According to Webster’s dictionary, fiction consists of written stories about people and events that are not real, or literature that tells stories which are imagined by the writer. Occasionally, fiction — and often the best fiction — is based on real life events. AND often, fiction is a form of embellishment used to illustrate a point, build a personal story and persuade a population to action. Often, when caught, the author of personal embellishment will claim a bout of “mis-remembrance.” Another word for this type of “embellishment” in written or verbal form is the simple three-letter word known as a lie.
So, why do people lie? In the absence of a psychological problem, people lie to persuade, to achieve, and to attract. Small personal white lies might save feelings and friendships – such as telling your friend that the outfit, no matter how ill-conceived, is attractive — especially if worn all day by the time you see her/him might save feelings. Bigger lies occur when society tells “white lies” that affect members of a population and instead of being harmless, end up being quite harmful.
1. The “persuasive” lie is one in which a person or group decides to make things up or tell half-truths in order to persuade the audience to believe certain larger than life things about themselves.
For example, Hillary Clinton’s claim of being “dead broke” or racing across the battleground on foot without any body armor in Bosnia after her plane was brought down in a volley of enemy fire, or the claim that all of her grandparents were immigrants… in fact she even named one in particular, Hanna Jones Rodham, as being an immigrant who worked in a lace factory in order to make ends meet. Or maybe that was the immigrant grandfather who worked in the lace mill to make ends meet…. either way, it seems that grandmother Hanna was really born in Pennsylvania. Whatever the scenario, whether the politician paints a word picture by exaggerating experiences in order to identify with the common broke folk, illustrate the bravery of militarily untrained older women on the battlefield, or appear to be a member of the immigrant class, the goal here is to persuade the voter to identify and true or untrue, move them to the voting booth. Caution: this strategy only works for politicians. Doing this on a resume or as a news anchor (Brian Williams for example) might be dangerous to your career.
2. The “puffery” lie inflates reality. In 2012, Breitbart documented the facts surrounding Senator Warren’s claims of Native American ancestry and demonstrated that no credible evidence exists to support those claims. But lack of genealogical evidence has never stopped Senator Warren from boldly asserting as fact something which is flatly not true – why would it? Despite evidence to the contrary, Warren is determined to be a Cherokee Indian tribal member. In fact, for the “Pow Wow Chow Cookbook,” she produced recipes (along with other Native Americans) of favorite Cherokee Tribe dishes such as “Cold Omelets with Crab Meat” and “Crab with Tomato Mayonnaise Dressing.” These were touted as family traditions until they were found out to be copied from a 1979 New York Times News Service article by Pierre Franey. Perhaps the real reason for the Native American heritage would be the preferred consideration for a position at an Ivy League University eager to attain its first Native American female professor. This has been a successful achievement because, despite evidence to the contrary, the story remains intact.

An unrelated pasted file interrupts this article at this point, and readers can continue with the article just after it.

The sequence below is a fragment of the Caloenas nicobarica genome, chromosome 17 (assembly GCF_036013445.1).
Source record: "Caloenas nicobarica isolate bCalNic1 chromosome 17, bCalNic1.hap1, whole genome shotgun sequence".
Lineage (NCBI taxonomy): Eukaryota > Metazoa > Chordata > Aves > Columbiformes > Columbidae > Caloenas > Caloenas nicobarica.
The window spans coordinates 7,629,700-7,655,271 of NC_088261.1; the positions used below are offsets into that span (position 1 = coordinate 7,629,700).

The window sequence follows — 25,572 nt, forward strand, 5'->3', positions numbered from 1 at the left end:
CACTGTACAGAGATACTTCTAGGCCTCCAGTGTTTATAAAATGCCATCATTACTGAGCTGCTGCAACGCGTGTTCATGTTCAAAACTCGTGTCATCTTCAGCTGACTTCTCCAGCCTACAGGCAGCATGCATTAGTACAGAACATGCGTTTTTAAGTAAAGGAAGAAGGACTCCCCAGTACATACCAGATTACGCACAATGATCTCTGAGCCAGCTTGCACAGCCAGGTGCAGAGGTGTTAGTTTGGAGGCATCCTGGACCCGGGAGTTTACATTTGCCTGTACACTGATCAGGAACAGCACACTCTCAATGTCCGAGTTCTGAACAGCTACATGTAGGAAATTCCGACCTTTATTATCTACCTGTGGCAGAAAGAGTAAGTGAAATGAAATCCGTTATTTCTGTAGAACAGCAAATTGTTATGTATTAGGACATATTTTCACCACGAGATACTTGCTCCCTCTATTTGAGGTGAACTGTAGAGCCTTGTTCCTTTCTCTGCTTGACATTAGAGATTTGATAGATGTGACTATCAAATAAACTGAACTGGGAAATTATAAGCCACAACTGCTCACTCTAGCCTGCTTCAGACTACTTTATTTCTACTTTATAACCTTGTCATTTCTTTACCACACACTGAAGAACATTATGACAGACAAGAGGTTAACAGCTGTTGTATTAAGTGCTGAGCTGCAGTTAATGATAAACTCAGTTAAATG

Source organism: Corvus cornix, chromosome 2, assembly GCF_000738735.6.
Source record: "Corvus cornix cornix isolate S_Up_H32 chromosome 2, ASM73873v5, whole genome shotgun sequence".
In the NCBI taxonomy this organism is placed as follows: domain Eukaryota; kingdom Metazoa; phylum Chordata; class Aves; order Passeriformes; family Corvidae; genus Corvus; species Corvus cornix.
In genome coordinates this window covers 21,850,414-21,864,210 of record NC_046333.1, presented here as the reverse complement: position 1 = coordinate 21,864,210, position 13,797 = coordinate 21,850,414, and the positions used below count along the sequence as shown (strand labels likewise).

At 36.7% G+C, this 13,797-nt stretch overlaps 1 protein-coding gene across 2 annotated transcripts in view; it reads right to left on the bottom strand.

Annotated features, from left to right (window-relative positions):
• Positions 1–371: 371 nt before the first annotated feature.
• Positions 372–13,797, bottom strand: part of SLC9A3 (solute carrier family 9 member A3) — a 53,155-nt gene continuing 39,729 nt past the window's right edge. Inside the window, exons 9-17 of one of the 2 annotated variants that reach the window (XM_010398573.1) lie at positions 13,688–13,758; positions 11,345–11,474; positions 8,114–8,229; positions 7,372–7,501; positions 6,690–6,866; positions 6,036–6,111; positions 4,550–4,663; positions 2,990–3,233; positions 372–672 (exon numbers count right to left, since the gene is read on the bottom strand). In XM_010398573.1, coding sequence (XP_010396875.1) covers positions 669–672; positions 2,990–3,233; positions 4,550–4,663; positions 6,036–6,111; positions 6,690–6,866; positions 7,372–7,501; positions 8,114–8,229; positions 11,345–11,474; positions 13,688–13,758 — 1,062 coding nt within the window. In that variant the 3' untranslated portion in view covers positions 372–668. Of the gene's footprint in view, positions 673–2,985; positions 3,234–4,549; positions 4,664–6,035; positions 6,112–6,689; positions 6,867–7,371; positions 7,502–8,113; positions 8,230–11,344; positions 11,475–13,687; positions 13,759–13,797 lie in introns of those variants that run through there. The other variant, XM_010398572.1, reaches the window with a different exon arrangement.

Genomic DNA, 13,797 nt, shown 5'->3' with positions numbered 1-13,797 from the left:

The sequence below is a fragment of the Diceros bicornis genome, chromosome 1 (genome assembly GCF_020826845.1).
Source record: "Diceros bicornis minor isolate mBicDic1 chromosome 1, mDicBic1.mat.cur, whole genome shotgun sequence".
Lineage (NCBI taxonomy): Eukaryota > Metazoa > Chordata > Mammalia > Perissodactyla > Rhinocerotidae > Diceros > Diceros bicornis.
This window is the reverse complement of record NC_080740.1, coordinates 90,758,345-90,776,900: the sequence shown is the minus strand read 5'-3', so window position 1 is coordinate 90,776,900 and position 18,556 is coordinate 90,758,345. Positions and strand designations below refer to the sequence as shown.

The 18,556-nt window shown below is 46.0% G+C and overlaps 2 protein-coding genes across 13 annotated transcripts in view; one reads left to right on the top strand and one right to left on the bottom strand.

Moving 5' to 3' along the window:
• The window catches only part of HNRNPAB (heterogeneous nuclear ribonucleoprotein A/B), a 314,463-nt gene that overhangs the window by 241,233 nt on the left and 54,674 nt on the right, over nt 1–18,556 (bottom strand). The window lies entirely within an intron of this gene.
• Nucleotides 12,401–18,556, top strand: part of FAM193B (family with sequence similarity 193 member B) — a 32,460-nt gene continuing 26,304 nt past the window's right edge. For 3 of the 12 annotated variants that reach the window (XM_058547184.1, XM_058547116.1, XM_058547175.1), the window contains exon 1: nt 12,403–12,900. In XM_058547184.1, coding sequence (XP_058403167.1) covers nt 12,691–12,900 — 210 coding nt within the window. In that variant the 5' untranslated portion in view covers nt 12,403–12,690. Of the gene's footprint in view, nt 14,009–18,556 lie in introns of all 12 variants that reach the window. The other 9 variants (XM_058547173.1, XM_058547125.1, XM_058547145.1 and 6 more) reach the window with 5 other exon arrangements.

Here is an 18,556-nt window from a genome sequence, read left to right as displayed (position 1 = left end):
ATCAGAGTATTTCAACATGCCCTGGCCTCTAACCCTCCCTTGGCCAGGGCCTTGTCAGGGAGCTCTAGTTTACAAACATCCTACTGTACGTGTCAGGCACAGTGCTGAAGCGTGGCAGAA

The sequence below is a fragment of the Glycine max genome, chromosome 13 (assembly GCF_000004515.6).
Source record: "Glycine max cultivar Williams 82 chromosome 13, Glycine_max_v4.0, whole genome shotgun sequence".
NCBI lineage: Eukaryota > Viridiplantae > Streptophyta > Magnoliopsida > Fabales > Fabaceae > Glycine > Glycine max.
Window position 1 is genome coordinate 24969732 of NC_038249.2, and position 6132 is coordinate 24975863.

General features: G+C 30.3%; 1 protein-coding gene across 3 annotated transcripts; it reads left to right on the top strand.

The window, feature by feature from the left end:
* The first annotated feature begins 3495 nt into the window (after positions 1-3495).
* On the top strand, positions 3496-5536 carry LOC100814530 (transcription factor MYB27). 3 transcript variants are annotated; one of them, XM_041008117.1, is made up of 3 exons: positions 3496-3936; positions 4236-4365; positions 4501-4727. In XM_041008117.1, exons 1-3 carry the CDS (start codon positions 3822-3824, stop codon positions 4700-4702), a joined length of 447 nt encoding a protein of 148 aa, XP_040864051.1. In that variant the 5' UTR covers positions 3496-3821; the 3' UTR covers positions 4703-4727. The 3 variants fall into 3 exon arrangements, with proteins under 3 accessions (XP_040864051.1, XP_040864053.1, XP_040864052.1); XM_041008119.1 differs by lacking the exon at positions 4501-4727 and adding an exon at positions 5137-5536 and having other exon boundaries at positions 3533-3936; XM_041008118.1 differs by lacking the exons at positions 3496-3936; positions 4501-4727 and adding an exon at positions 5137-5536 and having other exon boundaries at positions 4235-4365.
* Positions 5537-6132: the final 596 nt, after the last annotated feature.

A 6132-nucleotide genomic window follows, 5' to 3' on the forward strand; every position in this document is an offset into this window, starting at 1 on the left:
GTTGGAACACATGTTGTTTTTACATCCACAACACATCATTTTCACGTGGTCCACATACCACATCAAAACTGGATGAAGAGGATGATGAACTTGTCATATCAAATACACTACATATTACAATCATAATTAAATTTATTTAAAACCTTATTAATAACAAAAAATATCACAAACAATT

3. The “attraction” lie adds sizzle to an otherwise overcooked steak. I have always told my girls that the truth is often dull, sometimes strange, but hardly ever as elaborate and gilded as a lie. Being “dead broke” means having an often dull or mundane existence centered around simply trying to make the day work or trying to keep your head above water. It does not involve international travel, shopping sprees or expensive dinners. Cherokee Indian recipes often contain corn meal, beans, side meat (pork), eggs (often frozen and preserved) and wild onions. Crab meat omelets with or without mayo are seldom on the menu. And the possibility of an untrained person dodging enemy fire after being shot from the sky over a Middle Eastern country is highly unlikely unless Captain America used his mighty shield.
4. The “mythological” lie helps to advance a narrative. It is very useful but can also be very detrimental to people and causes. For example, the “hand’s up don’t shoot” fantasy concocted a few short months ago that has brushed off its false mantle and become a flash point for riots, looting and plunder. Unfortunately this falsity will obscure legitimate complaints and issues.We found that to be true with the Rolling Stone piece on a rape that probably never occurred. What effect this will have on other legitimate claims of rape and rape victims will be determined in the future.
Will any exposed lies matter? To some but not to others, especially those who WANT to believe. Desperately want to believe.
A final thought:
“People think that a liar gains a victory over his victim. What I’ve learned is that a lie is an act of self-abdication, because one surrenders one’s reality to the person to whom one lies, making that person one’s master, condemning oneself from then on to faking the sort of reality that person’s view requires to be faked…The man who lies to the world, is the world’s slave from then on…There are no white lies, there is only the blackest of destruction, and a white lie is the blackest of all.”― Ayn Rand, Atlas Shrugged